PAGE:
A.P. Dillion pointed out this disturbing article out of Maine. The Bangor Daily News reports that the Maine Education Commissioner says students who opt-out of Smarter Balanced that they may not graduate.
As debate over standardized testing ramped up in the Legislature, the Maine Department of Education again cautioned parents and school administrators this week about the possible fallout from opting out of statewide assessments. Among the potential repercussions — a school could withhold a student’s diploma.
“No one is going to force a child to sit and take the test,” Acting Commissioner Tom Desjardin said in a written statement released Wednesday. “[Parents and students] do not, however, have a right to be shielded from the consequences of that act, which could range from action by the school district or loss of federal funding for the school.”
The article notes several school districts who make taking the standardized test a graduation requirement. This is mainly done to make sure a school district achieves the 95% participation benchmark required under No Child Left Behind.
In SAD 60, if parents want to opt their children out of the Maine Educational Assessment, they must sign a form stating that they understand that all schools in Maine are required by federal law to have 95 percent of their students tested or the school could face financial penalties.
It’s unclear how many other districts in the state have similar graduation requirements. Neither Desjardin nor the Maine School Management Association could name others off hand, and no reliable record exists on the varied graduation requirements in districts across the state.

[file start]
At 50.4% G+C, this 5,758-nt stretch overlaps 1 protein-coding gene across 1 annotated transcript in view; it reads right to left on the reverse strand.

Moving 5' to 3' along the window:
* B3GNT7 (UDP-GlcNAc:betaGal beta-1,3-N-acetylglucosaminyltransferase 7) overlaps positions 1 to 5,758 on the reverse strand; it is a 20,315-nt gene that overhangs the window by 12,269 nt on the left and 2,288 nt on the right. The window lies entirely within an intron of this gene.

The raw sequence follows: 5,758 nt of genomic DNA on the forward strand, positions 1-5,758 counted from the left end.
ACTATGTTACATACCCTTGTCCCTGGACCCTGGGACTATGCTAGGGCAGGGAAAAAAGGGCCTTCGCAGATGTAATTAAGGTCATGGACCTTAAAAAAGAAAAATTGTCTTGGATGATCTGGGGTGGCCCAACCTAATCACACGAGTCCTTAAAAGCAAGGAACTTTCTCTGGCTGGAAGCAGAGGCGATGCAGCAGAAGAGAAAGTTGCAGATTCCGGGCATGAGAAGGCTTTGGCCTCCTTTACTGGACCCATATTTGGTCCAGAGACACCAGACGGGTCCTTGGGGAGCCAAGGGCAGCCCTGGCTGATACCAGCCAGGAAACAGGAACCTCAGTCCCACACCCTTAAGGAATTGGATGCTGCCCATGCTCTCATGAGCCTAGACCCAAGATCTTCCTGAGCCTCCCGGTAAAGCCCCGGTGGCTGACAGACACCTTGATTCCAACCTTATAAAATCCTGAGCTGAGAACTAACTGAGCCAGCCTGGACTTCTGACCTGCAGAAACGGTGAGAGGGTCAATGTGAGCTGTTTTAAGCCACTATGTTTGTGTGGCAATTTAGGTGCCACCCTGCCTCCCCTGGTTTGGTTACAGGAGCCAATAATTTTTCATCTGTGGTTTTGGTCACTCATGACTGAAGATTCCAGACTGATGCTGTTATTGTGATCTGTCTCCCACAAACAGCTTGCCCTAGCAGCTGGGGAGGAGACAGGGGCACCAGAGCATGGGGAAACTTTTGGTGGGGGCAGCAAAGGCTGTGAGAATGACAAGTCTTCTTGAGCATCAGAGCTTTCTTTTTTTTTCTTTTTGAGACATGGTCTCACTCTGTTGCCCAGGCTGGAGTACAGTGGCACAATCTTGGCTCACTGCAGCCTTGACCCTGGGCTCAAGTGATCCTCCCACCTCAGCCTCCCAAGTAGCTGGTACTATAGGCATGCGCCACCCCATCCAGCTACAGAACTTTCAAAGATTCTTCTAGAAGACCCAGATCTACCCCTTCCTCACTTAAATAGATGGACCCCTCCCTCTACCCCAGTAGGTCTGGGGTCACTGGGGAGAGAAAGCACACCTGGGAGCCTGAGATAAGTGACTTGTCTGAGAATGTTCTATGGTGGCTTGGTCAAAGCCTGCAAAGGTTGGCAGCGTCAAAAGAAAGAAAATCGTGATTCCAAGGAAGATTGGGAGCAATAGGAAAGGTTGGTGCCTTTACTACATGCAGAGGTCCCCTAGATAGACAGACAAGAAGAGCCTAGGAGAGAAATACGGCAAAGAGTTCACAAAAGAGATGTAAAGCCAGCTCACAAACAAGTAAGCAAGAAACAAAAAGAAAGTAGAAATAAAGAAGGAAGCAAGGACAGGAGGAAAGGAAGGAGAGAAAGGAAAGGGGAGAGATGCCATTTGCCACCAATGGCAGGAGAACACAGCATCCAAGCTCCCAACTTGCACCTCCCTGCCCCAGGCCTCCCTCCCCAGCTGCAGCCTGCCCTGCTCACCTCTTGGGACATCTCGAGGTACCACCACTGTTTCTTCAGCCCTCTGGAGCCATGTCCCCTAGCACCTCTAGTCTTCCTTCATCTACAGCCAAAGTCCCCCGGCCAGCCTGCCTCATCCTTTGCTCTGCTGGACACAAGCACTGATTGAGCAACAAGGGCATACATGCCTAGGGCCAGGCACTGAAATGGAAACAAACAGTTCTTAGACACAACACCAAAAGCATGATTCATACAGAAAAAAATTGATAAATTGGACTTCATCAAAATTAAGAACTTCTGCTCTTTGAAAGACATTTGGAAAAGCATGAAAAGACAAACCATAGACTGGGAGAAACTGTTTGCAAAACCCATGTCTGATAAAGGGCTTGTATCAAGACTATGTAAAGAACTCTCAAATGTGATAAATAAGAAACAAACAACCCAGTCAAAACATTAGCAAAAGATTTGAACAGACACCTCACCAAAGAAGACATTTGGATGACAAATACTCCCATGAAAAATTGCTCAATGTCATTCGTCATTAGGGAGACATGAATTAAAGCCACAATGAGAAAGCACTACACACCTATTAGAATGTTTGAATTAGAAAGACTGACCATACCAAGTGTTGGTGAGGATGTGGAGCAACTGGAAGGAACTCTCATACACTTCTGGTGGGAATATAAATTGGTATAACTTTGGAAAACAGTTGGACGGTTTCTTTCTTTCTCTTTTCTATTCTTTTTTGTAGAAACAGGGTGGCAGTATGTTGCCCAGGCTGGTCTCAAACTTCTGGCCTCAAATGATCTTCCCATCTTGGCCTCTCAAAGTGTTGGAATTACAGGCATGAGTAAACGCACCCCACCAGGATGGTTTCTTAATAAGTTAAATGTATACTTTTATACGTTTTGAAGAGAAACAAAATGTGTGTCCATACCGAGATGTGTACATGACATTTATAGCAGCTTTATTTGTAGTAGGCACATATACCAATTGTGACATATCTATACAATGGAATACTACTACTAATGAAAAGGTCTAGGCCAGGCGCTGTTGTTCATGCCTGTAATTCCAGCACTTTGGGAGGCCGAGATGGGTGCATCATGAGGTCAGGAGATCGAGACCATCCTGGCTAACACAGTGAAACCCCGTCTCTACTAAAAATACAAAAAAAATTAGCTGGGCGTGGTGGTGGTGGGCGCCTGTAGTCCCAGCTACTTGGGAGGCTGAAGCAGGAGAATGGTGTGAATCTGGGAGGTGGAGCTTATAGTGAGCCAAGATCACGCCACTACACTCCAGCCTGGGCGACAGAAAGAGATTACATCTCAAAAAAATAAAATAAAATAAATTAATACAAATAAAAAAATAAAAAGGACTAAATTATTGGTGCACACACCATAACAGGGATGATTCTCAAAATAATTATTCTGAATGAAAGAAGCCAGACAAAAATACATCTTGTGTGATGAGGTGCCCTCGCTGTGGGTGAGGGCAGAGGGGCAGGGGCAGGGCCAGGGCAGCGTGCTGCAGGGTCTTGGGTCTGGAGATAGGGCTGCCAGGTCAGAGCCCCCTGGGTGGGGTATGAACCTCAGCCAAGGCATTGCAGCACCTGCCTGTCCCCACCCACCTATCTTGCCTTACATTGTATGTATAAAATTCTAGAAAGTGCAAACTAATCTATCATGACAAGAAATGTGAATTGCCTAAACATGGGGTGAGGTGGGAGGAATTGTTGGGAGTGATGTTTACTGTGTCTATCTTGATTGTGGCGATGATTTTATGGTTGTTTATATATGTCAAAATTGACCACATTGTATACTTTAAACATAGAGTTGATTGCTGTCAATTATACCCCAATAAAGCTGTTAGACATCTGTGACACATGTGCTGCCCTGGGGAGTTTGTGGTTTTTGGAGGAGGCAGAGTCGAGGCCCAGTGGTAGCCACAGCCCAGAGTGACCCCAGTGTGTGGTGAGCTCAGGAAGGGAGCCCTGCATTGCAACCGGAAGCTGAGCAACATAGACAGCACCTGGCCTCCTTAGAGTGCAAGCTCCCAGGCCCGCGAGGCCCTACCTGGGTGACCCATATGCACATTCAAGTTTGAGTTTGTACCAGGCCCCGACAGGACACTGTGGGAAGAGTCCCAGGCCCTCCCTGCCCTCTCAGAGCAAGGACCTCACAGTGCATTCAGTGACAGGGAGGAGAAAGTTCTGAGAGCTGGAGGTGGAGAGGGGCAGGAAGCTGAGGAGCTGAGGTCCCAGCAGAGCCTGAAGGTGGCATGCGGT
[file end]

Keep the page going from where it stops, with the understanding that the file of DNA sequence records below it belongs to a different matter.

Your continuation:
However, student handbooks available on school websites indicate that Old Town High School and Lake Region High School in Naples also require students to take the state assessment in their junior year in order to graduate.
Lake Region Principal Ted Finn said Friday that in his five years at the school, which has had the requirement since the 1990s, no student has failed to graduate because they didn’t take the test. Students have failed to graduate, but never solely because they didn’t take the state test, he said. As of Friday, no juniors at Lake Region had opted out of this year’s exam.
The Maine Legislature is considering a bill, LD 1276, that would end the state’s participation with Smarter Balanced. A bill, LD 695, that would codify and clarify a parent’s right to opt their student out from standardized assessments will be considered by the full House and Senate even though it was not recommended by legislative education committee.